Arguably no college basketball player this season — or any recent season — has experienced higher highs and lower lows than Arkansas sophomore Michael Qualls.Putback dunk in the final second of overtime to beat Kentucky. Game-winning three-pointer with 2.6 seconds left at Vanderbilt. Seven appearances on ESPN SportsCenter's top 10 plays.
But Qualls has also lost his spot in Arkansas' starting lineup for a while. He served a one-game suspension for what the program called "conduct detrimental to the team." He made only one of 10 shots in a game, one of 12 in another and none in a third.
When asked how he explains this season's wild ride, Qualls said simply, "I don't. I don't explain."
That said, Qualls attributed this season's downturns to not dealing well with early success, which began with a dunk over a 6-foot-10 player from SIU-Edwardsville in the season opener (No. 4 on SportsCenter's top 10 list that night).
A trio of alley-oop dunks against Minnesota in the Maui Invitational returned Qualls to SportsCenter's top 10 list (dunks in triplicate at No. 7), as did yet another alley-oop throwdown against South Alabama (No. 8).
Later dunks at Missouri (No. 3), at Missouri (No. 4), home against Missouri (No. 9). SportsCenter ranked the winning dunk against Kentucky No. 1.
(Perhaps it says something that the winning three-pointer at Vanderbilt, a mere jump shot, did not make an ESPN top 10 list.)
"Basketball is basketball," Qualls said of the highlights that preceded his fall. "You get out of it what you put in it.
"It's easy when you're being praised to just lay back."
Of course, no college player rests completely on his laurels. Teams and players continue to practice no matter what appears on television highlight features.
"I put in time," Qualls said Tuesday. "But it wasn't the time I used to put in."
He normally would take 200 extra shots after each practice. "I got to the point I was putting up (extra shots) two days out of a week," he said.
"Everybody has to work on their craft. I feel I kind of just wasn't working on it. I kind of lost focus."
Qualls, a 6-foot-6 wing, downplayed the notion that the winning dunk against Kentucky somehow consumed him. He does not re-live the moment in his mind often.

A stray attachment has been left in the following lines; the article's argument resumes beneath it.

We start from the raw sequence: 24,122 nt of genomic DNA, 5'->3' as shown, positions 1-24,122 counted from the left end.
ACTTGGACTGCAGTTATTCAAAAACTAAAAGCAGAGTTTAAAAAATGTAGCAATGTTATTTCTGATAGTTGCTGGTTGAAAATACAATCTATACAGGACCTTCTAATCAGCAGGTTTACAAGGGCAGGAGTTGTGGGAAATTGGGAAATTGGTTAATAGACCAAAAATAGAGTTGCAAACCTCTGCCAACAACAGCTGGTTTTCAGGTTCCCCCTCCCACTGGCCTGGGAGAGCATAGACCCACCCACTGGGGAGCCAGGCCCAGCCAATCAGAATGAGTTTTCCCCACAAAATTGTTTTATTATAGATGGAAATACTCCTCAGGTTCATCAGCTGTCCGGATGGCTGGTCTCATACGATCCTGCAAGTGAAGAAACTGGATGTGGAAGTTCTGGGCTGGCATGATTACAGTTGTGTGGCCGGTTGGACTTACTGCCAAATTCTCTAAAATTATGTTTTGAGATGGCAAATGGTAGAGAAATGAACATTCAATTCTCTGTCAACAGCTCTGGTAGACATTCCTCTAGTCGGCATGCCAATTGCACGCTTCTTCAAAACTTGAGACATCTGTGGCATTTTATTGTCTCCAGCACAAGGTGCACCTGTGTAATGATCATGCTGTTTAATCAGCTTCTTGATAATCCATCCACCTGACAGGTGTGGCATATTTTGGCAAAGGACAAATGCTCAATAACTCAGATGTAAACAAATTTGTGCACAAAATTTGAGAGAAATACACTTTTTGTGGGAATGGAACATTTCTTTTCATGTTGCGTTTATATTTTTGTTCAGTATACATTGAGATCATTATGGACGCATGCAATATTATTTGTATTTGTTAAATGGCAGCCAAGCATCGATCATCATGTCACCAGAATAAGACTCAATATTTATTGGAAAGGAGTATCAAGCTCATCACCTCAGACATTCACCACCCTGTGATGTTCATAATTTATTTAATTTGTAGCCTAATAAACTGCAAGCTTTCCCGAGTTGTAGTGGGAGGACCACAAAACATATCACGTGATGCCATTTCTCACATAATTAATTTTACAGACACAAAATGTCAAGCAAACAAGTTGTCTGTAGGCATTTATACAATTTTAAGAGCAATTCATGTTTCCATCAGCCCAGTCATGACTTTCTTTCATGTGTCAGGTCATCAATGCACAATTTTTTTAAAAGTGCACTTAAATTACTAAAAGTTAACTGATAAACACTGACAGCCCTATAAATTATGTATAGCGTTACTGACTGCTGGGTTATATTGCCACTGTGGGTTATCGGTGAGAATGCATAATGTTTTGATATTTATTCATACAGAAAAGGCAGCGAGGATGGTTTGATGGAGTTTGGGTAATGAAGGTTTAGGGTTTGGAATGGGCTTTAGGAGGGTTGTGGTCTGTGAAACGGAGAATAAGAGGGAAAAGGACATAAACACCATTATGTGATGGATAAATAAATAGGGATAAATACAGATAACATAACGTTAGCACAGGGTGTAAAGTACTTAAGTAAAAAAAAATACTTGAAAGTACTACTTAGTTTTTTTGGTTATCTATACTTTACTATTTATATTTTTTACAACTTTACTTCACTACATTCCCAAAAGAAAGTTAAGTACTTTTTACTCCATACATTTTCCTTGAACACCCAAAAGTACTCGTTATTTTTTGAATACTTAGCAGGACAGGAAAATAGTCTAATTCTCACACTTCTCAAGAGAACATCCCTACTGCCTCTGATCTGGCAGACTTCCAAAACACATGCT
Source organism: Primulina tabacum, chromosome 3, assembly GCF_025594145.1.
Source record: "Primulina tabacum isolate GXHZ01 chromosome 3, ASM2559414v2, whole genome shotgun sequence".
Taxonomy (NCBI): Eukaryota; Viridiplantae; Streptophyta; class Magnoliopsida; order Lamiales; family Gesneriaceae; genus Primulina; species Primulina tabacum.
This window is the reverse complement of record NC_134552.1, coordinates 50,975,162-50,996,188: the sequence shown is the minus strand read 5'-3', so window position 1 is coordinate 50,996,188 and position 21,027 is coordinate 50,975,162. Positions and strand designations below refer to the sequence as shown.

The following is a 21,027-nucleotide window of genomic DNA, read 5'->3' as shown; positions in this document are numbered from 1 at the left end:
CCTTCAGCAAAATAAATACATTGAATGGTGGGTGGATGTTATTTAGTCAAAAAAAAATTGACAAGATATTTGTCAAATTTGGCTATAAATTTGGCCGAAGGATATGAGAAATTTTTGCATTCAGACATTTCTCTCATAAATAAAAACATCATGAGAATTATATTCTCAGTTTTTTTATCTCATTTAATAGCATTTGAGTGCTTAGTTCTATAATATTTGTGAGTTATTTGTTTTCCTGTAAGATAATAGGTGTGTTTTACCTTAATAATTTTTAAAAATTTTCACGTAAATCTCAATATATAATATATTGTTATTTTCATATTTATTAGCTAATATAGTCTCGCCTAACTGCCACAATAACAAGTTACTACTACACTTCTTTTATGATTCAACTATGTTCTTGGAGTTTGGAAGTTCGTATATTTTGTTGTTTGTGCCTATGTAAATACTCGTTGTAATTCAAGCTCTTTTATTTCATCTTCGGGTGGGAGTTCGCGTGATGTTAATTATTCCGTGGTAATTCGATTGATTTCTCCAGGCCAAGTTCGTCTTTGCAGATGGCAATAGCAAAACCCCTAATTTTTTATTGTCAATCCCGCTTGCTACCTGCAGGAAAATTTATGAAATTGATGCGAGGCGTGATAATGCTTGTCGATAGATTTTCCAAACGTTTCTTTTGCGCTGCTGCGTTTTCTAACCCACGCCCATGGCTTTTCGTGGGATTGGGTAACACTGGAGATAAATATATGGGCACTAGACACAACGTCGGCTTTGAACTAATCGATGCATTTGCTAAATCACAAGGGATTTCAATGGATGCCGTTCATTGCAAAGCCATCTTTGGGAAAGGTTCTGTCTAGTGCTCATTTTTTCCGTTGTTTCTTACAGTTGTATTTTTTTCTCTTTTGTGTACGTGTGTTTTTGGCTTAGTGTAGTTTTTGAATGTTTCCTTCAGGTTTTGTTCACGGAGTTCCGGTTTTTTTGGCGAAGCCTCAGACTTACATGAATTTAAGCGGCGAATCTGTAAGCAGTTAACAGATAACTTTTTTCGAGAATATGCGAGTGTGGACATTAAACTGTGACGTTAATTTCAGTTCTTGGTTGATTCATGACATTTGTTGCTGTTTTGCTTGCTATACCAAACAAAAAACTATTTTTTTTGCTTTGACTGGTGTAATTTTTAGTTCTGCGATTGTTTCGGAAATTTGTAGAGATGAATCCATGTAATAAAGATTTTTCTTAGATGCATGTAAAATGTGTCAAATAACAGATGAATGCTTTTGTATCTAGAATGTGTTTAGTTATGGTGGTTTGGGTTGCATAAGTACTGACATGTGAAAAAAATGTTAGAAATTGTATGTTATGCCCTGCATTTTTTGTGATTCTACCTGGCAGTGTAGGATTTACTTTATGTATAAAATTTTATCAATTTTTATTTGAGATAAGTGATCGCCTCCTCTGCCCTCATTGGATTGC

"Not a lot," he said. "Coach (Mike Anderson) says, 'You know what? Live it up till midnight. When midnight comes, we worry about the next game."
That timetable gave Qualls not much more than an hour to drink in the thrill of a winning dunk. He said he called his grandmother and his father. They talked about how he became a hero and prayed.
"The media brings it up," he said of the dunk against Kentucky. "They ask me, did that help spark my confidence to get through some of the stuff I was going through. I told them, there wasn't anything wrong with my confidence."
Qualls noted that he considers the winning shot at Vanderbilt a bigger thrill. "Just because it was on the road," he said. "We've proved we can beat a lot of teams at home. On the road, we've not been able to finish."
Arkansas had won only two of its previous 24 Southeastern Conference road games before winning at Vandy. That began an uptick that saw the Hogs win two of the last three road games (the loss at Missouri on a shot in the final seconds) going into Thursday's game at Kentucky.
Qualls brushed off losing his starting position, which came after he made only nine of 46 shots in his first four SEC games.
He was philosophical about being suspended for Arkansas' loss at LSU.
"Everything happens for a reason," he said. "You can't just get down on yourself. Some people worry about the wrong things. What I was worried about was helping my team."
Qualls comes to Kentucky on a roll. He's averaged 16 points in the Hogs' last three games, making 17 of 39 shots (nine of 19 from three-point range) and returning to the starting lineup in that span.
"I feel lately I've been playing some good ball," he said. "Even more than that, my team has been playing some good ball."